No precedent they care to remember

The selective-memory practitioners across the left-wing are up in arms over the Daily Caller’s Neil Munro interrupting President Obama with a question at a no-questions event. They call it “unprecedented”. For example, here’s Julian Epstein (who writes for the extreme left The Nation) on MSNBC:

This is just so unprecedented and outrageous, that you have to ask the question, would the right-wing be doing this if we had a white president there? The fact that the first African-American president . . .

Bonus points for playing the race card! It always comes down to that with this bunch, doesn’t it? Well, we needn’t speculate on whether a white president would ever get interrupted (via Treacher):

And that’s just one incident. Sam Donaldson was notorious for this, but it wasn’t just him. In fact, the practice was so common that the Associated Press ran an article on it:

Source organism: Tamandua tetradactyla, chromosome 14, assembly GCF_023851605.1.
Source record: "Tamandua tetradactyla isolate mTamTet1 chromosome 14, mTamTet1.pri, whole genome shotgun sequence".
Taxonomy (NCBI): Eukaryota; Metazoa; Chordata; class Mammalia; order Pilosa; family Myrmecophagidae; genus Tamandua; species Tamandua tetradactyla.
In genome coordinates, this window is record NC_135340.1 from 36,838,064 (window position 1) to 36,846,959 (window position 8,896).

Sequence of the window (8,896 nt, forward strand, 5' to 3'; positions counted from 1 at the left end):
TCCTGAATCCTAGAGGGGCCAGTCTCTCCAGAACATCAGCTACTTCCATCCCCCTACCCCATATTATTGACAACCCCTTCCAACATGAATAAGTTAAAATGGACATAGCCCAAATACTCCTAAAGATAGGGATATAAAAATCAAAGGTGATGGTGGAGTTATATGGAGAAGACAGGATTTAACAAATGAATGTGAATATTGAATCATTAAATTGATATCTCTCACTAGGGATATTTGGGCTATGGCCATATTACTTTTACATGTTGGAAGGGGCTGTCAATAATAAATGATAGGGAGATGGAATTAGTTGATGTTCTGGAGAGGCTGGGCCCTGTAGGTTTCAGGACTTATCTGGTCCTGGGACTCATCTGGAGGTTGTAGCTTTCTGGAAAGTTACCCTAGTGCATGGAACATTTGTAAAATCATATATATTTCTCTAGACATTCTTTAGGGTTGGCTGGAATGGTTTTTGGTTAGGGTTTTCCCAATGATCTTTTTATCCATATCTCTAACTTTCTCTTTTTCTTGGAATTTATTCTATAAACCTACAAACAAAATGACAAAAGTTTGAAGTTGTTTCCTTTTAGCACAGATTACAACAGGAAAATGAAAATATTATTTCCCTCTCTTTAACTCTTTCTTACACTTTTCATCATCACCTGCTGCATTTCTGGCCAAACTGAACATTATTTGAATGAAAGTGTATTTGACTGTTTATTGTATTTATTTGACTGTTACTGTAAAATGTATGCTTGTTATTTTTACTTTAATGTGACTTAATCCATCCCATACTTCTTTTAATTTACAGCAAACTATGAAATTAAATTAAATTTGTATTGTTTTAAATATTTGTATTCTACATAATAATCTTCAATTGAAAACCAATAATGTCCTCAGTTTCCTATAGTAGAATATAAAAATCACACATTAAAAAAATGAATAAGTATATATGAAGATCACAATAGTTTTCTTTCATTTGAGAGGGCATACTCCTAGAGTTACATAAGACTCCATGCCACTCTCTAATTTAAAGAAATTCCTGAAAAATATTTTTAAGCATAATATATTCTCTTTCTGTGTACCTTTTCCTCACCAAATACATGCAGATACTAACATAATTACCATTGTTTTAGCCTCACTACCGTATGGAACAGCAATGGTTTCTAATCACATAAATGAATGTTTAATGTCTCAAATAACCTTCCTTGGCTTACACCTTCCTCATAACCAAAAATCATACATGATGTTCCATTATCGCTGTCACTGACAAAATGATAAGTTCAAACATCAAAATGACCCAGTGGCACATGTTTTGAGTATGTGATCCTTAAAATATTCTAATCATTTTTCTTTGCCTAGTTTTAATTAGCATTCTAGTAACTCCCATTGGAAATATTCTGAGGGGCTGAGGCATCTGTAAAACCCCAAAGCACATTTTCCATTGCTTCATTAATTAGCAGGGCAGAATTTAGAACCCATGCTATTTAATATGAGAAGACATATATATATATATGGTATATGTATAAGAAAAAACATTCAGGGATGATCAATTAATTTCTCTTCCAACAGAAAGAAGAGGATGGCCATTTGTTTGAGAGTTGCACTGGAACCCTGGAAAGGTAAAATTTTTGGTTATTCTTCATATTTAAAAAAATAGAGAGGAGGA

Grown men and women are shouting at President Reagan at the top of their lungs. They do it for a living.

Demonstrators? No, reporters.

It’s become the standard closing scene at Reagan’s infrequent news conferences.

The good-natured chief executive gets the official closing, “Thank you Mr. President.” from a wire service correspondent, but before he can retreat out the door of the East Room at the White House, the reporters are on their feet, shouting, badgering Reagan for one last word. It even takes place at ceremonies.

The explanation Monro offers (also this) for his interruption is nearly identical to the one offered by the reporters of yesteryear:

The reporters themselves wince at the negative image created by such scenes . . . but they say the blame rests with Reagan and his aides, who have sharply curtailed opportunities for the press corps to engage the president under more civil circumstances.

It’s not at all unprecedented for reporters to interrupt the president. What upsets the left is when it happens to a Democrat.

Leave a Reply

Please log in using one of these methods to post your comment:

WordPress.com Logo

You are commenting using your WordPress.com account. Log Out /  Change )

Google photo

You are commenting using your Google account. Log Out /  Change )

Twitter picture

You are commenting using your Twitter account. Log Out /  Change )

Facebook photo

You are commenting using your Facebook account. Log Out /  Change )

Connecting to %s